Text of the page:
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The Hara Museum has a Mishima sculpture that I often come back to. It is a crumpled newspaper, seeming to have come to rest beneath a tree in the museum courtyard. It is weathered now, and sometimes looks more like some lost undersea organism. A giant sponge or coral. But as an issue of the New York Times from 1984, it’s in remarkably good shape.
In Judith S. Schwartz’s book, Confrontational Ceramics, Mishima writes, “…the daily newspapers we’ve finished reading pile up before our eyes. In that pile of newspapers, I see an accumulation of time from passing days. Whether or not we read and process the information, in the the end it’s all garbage. Such disposable information is such an indispensable characteristic of our modern age.”
But is it? When I read this passage by her, I can’t help but think that even now it’s starting to sound a little quaint. The “pile of newspapers” is, for better or worse, becoming something of an anachronism. Yet the disposability of information is more apparent than ever. There is no physical marking of time for digital information. Blogs and news articles can be updated and altered. Sure, the Internet never forgets; but information has become strangely timeless, and entirely spaceless. Data is invisible — downloaded, read, and deleted. So can it be considered disposable, or is it something else?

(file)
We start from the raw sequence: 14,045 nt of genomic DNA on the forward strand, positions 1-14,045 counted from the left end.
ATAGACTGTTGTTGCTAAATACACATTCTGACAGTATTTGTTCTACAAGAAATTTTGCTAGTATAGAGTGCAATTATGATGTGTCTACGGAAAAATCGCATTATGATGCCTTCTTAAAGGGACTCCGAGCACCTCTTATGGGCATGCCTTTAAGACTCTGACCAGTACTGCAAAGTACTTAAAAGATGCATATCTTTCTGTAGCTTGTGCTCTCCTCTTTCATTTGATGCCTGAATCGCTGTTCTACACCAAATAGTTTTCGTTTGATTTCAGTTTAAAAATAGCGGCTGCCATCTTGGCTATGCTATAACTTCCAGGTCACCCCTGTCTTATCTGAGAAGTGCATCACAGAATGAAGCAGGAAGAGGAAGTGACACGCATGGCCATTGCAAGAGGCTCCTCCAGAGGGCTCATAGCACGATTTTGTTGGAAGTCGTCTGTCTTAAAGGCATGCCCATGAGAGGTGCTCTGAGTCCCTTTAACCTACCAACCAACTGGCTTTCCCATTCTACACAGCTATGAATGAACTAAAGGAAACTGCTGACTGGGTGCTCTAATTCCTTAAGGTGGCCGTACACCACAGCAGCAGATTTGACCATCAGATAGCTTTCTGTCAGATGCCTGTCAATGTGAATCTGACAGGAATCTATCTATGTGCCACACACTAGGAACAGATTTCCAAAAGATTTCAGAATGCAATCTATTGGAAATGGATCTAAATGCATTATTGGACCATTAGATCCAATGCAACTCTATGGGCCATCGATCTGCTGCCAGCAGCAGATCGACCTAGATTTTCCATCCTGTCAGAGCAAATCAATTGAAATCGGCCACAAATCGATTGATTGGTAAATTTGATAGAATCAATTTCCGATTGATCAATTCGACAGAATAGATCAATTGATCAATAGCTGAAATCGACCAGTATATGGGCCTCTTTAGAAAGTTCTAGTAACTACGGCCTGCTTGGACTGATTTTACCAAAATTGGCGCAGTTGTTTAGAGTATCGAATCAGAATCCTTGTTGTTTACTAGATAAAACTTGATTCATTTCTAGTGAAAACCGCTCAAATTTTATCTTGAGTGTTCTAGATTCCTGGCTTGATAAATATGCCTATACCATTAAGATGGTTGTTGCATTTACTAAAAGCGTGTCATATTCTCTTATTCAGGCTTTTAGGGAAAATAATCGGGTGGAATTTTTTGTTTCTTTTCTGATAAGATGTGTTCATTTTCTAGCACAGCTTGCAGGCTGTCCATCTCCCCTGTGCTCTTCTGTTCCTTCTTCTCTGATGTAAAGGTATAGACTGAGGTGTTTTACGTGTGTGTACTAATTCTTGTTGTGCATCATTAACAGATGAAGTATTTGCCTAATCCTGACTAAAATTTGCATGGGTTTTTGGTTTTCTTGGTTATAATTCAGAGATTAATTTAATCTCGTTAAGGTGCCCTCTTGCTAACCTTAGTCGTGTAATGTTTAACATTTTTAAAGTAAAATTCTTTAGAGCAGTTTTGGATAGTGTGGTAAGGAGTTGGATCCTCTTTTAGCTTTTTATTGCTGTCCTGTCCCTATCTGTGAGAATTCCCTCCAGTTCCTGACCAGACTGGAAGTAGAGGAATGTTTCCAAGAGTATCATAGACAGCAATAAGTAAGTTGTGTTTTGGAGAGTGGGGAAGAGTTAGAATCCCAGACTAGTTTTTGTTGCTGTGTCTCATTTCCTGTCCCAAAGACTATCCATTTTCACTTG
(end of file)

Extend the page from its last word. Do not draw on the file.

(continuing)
So again, I wonder what Mishima makes of the iPad — if, of course, she thinks of it at all. The artist is now 77 years old, but still working. And perhaps there are stacks of ceramic smart phones and tablet computers in her future. Or perhaps not. Mishima seems to be following a wider path, dealing with waste in general. And there is certainly no shortage of that.
But with the kind of “informational waste” Mishima was once so taken by becoming increasingly ephemeral, her text-based works run the danger of looking nostalgic. And I wonder if she regards that as a good thing.